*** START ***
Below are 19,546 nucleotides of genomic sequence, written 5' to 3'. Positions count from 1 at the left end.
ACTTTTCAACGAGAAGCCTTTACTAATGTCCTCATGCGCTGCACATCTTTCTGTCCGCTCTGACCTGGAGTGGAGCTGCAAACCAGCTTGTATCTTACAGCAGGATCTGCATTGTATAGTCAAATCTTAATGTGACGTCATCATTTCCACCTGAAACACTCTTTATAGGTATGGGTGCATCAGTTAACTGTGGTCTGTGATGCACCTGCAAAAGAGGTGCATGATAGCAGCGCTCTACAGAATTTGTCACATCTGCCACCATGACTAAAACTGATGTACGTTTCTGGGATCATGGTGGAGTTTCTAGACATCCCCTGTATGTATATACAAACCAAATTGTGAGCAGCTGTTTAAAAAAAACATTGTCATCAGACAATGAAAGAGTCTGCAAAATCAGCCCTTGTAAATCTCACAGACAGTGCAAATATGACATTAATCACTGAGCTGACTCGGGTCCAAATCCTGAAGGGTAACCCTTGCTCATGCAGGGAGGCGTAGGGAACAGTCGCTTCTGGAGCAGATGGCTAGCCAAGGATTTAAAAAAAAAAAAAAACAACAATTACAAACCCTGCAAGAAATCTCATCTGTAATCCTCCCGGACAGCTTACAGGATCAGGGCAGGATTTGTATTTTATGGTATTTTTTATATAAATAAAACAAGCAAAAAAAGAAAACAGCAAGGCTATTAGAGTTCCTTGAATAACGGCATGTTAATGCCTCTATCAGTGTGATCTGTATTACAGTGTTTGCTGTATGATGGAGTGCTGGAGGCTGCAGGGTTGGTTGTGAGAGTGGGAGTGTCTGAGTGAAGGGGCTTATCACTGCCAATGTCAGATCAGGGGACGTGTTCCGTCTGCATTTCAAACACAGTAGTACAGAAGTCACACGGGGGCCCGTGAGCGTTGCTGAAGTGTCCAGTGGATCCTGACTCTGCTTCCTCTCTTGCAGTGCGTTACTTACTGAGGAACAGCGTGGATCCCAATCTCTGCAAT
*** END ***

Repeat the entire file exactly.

Below are 19,546 nucleotides of genomic sequence, written 5' to 3'. Positions count from 1 at the left end.
ACTTTTCAACGAGAAGCCTTTACTAATGTCCTCATGCGCTGCACATCTTTCTGTCCGCTCTGACCTGGAGTGGAGCTGCAAACCAGCTTGTATCTTACAGCAGGATCTGCATTGTATAGTCAAATCTTAATGTGACGTCATCATTTCCACCTGAAACACTCTTTATAGGTATGGGTGCATCAGTTAACTGTGGTCTGTGATGCACCTGCAAAAGAGGTGCATGATAGCAGCGCTCTACAGAATTTGTCACATCTGCCACCATGACTAAAACTGATGTACGTTTCTGGGATCATGGTGGAGTTTCTAGACATCCCCTGTATGTATATACAAACCAAATTGTGAGCAGCTGTTTAAAAAAAACATTGTCATCAGACAATGAAAGAGTCTGCAAAATCAGCCCTTGTAAATCTCACAGACAGTGCAAATATGACATTAATCACTGAGCTGACTCGGGTCCAAATCCTGAAGGGTAACCCTTGCTCATGCAGGGAGGCGTAGGGAACAGTCGCTTCTGGAGCAGATGGCTAGCCAAGGATTTAAAAAAAAAAAAAAACAACAATTACAAACCCTGCAAGAAATCTCATCTGTAATCCTCCCGGACAGCTTACAGGATCAGGGCAGGATTTGTATTTTATGGTATTTTTTATATAAATAAAACAAGCAAAAAAAGAAAACAGCAAGGCTATTAGAGTTCCTTGAATAACGGCATGTTAATGCCTCTATCAGTGTGATCTGTATTACAGTGTTTGCTGTATGATGGAGTGCTGGAGGCTGCAGGGTTGGTTGTGAGAGTGGGAGTGTCTGAGTGAAGGGGCTTATCACTGCCAATGTCAGATCAGGGGACGTGTTCCGTCTGCATTTCAAACACAGTAGTACAGAAGTCACACGGGGGCCCGTGAGCGTTGCTGAAGTGTCCAGTGGATCCTGACTCTGCTTCCTCTCTTGCAGTGCGTTACTTACTGAGGAACAGCGTGGATCCCAATCTCTGCAAT